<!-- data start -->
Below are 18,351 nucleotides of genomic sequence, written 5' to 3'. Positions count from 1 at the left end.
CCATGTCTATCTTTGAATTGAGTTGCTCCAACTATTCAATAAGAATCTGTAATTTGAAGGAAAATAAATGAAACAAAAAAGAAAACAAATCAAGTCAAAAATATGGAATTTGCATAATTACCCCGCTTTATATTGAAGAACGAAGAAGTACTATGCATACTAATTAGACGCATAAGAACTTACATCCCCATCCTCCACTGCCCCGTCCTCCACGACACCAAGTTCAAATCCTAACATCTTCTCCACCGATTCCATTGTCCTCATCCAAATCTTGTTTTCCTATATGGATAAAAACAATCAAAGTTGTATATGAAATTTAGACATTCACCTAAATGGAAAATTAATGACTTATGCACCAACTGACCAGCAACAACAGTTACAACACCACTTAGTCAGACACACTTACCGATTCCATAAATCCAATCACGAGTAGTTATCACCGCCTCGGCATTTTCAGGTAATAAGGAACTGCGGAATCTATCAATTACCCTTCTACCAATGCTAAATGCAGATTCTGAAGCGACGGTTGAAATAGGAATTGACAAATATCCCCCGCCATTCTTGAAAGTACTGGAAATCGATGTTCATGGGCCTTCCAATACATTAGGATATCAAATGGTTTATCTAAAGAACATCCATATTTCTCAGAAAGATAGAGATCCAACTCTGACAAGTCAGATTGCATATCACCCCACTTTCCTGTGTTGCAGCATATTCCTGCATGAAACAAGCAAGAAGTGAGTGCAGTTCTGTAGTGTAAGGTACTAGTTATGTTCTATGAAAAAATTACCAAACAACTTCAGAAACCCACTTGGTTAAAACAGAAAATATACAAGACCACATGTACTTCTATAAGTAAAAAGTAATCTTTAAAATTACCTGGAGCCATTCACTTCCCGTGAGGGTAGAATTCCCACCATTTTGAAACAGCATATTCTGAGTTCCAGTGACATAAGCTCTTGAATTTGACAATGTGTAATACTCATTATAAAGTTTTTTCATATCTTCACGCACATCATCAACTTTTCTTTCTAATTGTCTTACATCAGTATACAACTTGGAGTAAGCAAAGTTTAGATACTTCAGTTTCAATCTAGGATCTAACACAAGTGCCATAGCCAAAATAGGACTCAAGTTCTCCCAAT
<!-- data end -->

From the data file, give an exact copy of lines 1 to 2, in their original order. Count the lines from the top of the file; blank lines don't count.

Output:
Below are 18,351 nucleotides of genomic sequence, written 5' to 3'. Positions count from 1 at the left end.
CCATGTCTATCTTTGAATTGAGTTGCTCCAACTATTCAATAAGAATCTGTAATTTGAAGGAAAATAAATGAAACAAAAAAGAAAACAAATCAAGTCAAAAATATGGAATTTGCATAATTACCCCGCTTTATATTGAAGAACGAAGAAGTACTATGCATACTAATTAGACGCATAAGAACTTACATCCCCATCCTCCACTGCCCCGTCCTCCACGACACCAAGTTCAAATCCTAACATCTTCTCCACCGATTCCATTGTCCTCATCCAAATCTTGTTTTCCTATATGGATAAAAACAATCAAAGTTGTATATGAAATTTAGACATTCACCTAAATGGAAAATTAATGACTTATGCACCAACTGACCAGCAACAACAGTTACAACACCACTTAGTCAGACACACTTACCGATTCCATAAATCCAATCACGAGTAGTTATCACCGCCTCGGCATTTTCAGGTAATAAGGAACTGCGGAATCTATCAATTACCCTTCTACCAATGCTAAATGCAGATTCTGAAGCGACGGTTGAAATAGGAATTGACAAATATCCCCCGCCATTCTTGAAAGTACTGGAAATCGATGTTCATGGGCCTTCCAATACATTAGGATATCAAATGGTTTATCTAAAGAACATCCATATTTCTCAGAAAGATAGAGATCCAACTCTGACAAGTCAGATTGCATATCACCCCACTTTCCTGTGTTGCAGCATATTCCTGCATGAAACAAGCAAGAAGTGAGTGCAGTTCTGTAGTGTAAGGTACTAGTTATGTTCTATGAAAAAATTACCAAACAACTTCAGAAACCCACTTGGTTAAAACAGAAAATATACAAGACCACATGTACTTCTATAAGTAAAAAGTAATCTTTAAAATTACCTGGAGCCATTCACTTCCCGTGAGGGTAGAATTCCCACCATTTTGAAACAGCATATTCTGAGTTCCAGTGACATAAGCTCTTGAATTTGACAATGTGTAATACTCATTATAAAGTTTTTTCATATCTTCACGCACATCATCAACTTTTCTTTCTAATTGTCTTACATCAGTATACAACTTGGAGTAAGCAAAGTTTAGATACTTCAGTTTCAATCTAGGATCTAACACAAGTGCCATAGCCAAAATAGGACTCAAGTTCTCCCAAT